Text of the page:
John Garrett   You can’t raise prices forever

Ariel Zirulnick   Participation gets professional

Jean Friedman Rudovsky   Cross-newsroom collaborations strengthen communities

Hossein Derakhshan   The news is dying, but journalism will not — and should not

Kawandeep Virdee   Media wants to take care of you

Kyra Darnton   A shift to depth in video

LaToya Drake   Listen up: New stories, new storytellers

Jennifer Dargan   You don’t build diversity through one-off training sessions

Juleyka Lantigua-Williams   Podcasting battles East Coast bias

Brian Moritz   The subscription-pocalypse is about to hit

Sue Robinson   Reporters go on the offensive

Monique Judge   Committing to the truth, calling out lies

Knight Foundation   A year of local collaboration

Francesco Zaffarano   Towards a rethinking of journalism on social media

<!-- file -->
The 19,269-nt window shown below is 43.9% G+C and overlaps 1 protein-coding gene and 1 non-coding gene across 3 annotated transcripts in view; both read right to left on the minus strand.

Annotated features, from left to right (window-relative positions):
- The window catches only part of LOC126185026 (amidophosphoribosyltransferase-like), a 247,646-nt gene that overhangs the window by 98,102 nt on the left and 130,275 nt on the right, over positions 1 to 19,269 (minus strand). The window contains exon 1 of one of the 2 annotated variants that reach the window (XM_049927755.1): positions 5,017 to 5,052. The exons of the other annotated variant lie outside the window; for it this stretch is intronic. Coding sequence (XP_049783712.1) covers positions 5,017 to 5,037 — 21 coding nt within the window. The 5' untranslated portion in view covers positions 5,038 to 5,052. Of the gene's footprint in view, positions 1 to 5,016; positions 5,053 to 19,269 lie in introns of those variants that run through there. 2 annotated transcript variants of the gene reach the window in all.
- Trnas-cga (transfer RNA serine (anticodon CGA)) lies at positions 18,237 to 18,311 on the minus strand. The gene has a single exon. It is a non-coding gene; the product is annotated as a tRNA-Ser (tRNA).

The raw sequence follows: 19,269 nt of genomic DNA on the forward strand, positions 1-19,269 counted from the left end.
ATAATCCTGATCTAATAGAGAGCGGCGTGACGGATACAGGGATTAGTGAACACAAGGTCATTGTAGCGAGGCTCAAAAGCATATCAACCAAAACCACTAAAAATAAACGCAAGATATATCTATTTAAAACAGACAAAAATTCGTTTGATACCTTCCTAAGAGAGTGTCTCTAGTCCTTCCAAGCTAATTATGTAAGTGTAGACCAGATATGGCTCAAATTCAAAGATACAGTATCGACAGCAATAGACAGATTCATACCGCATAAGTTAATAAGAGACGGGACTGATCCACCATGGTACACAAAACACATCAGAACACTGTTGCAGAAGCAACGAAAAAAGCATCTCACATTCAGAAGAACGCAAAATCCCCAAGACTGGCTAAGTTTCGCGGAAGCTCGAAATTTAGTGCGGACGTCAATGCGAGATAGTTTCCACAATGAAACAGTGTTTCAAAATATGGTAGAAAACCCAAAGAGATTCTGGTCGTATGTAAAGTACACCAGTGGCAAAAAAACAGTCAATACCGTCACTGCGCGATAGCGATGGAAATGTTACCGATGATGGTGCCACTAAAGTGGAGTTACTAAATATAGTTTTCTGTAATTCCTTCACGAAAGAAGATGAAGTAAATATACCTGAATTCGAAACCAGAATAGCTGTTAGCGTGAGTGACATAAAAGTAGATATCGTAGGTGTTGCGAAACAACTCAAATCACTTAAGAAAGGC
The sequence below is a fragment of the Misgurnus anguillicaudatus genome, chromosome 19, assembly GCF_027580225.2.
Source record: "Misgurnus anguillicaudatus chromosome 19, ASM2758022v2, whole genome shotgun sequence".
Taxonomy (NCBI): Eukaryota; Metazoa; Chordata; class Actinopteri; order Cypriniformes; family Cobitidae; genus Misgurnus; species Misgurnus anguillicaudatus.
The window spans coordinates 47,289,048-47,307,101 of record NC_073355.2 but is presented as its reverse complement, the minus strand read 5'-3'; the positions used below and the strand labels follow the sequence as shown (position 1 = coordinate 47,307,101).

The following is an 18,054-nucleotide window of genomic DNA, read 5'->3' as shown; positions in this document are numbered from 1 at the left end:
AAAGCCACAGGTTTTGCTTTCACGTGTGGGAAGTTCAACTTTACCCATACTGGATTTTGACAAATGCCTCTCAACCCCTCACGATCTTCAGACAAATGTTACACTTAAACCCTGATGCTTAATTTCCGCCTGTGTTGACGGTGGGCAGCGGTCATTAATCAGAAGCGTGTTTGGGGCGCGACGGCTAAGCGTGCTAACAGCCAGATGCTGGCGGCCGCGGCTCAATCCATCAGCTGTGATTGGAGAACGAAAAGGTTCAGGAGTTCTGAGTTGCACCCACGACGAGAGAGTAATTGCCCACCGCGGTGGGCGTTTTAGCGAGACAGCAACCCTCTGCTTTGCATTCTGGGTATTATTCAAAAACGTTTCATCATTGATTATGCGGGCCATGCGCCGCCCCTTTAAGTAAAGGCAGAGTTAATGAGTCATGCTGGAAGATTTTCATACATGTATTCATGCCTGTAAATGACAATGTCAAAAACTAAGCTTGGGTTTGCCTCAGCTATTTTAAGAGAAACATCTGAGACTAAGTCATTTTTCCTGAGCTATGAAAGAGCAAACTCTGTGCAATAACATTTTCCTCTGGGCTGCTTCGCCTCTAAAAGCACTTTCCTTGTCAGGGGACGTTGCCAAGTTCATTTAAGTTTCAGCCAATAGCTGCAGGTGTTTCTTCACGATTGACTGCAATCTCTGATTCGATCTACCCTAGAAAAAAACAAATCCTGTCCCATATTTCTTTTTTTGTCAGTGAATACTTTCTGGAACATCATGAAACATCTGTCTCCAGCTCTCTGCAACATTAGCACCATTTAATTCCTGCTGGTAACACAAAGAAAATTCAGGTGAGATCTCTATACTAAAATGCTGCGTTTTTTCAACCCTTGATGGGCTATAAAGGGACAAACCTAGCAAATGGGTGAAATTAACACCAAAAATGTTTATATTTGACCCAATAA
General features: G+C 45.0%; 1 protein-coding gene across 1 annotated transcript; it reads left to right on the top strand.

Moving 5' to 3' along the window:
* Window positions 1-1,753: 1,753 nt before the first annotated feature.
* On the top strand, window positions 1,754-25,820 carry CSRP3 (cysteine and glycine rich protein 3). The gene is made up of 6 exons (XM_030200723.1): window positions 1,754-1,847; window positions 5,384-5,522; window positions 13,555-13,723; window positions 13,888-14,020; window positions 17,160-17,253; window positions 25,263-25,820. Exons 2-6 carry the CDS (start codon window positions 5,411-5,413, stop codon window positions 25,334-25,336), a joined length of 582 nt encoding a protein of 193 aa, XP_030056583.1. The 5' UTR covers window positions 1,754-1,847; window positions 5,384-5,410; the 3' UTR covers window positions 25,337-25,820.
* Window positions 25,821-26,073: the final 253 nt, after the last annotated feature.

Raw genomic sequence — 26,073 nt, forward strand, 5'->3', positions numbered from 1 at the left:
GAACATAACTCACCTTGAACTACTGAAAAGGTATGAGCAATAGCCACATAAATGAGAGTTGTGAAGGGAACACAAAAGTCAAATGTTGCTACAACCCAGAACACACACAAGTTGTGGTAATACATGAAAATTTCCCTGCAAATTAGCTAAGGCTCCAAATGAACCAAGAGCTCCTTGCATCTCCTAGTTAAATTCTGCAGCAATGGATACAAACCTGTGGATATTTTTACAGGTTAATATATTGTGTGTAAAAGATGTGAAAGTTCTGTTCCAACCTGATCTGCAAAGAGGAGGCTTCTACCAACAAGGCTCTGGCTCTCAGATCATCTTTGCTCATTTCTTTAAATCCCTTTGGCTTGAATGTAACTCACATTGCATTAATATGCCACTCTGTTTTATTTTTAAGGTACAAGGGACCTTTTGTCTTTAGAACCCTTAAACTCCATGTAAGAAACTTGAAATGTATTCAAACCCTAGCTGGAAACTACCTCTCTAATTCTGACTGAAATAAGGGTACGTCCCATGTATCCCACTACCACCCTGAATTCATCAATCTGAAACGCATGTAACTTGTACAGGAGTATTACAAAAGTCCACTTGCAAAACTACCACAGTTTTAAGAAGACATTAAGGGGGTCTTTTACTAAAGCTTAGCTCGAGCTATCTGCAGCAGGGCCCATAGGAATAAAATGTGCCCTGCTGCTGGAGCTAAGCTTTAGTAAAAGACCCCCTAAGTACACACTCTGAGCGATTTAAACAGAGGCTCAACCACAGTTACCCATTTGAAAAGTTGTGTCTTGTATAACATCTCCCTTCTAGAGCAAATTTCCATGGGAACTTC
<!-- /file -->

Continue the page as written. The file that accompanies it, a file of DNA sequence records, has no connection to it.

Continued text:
Jim Friedlich   Meet Citizen Kane 2.0

Shalabh Upadhyay   A culture clash on India’s growing Internet

Mario García   The rise of content “pilots”

Alberto Cairo   A year of uncertainty and confidence

Adam B. Ellick   Video forensic reporting goes mainstream — and local

Manoush Zomorodi   Tech will do for information overload what it did for mindfulness

Ben Werdmuller   The platform tide is turning

Peter Cunliffe-Jones   The focus of misinformation debates shifts south

Ståle Grut   A new dawn for 3D tech in journalism

Nathalie Malinarich   Video — yes, video

Adam Smith   Platforms will have to help rebuild trust in news

Libby Bawcombe   Haikus of the news

P. Kim Bui   The misfits become the bosses

Mandy Velez   Putting the social back in social media

Nikki Usher   Three ways national media will further undermine trust

Laura E. Davis   More access, but not that kind

Robert Hernandez   Racists and sexists get replaced

Matt Waite   “I went to Node.js because I wished to live deliberately”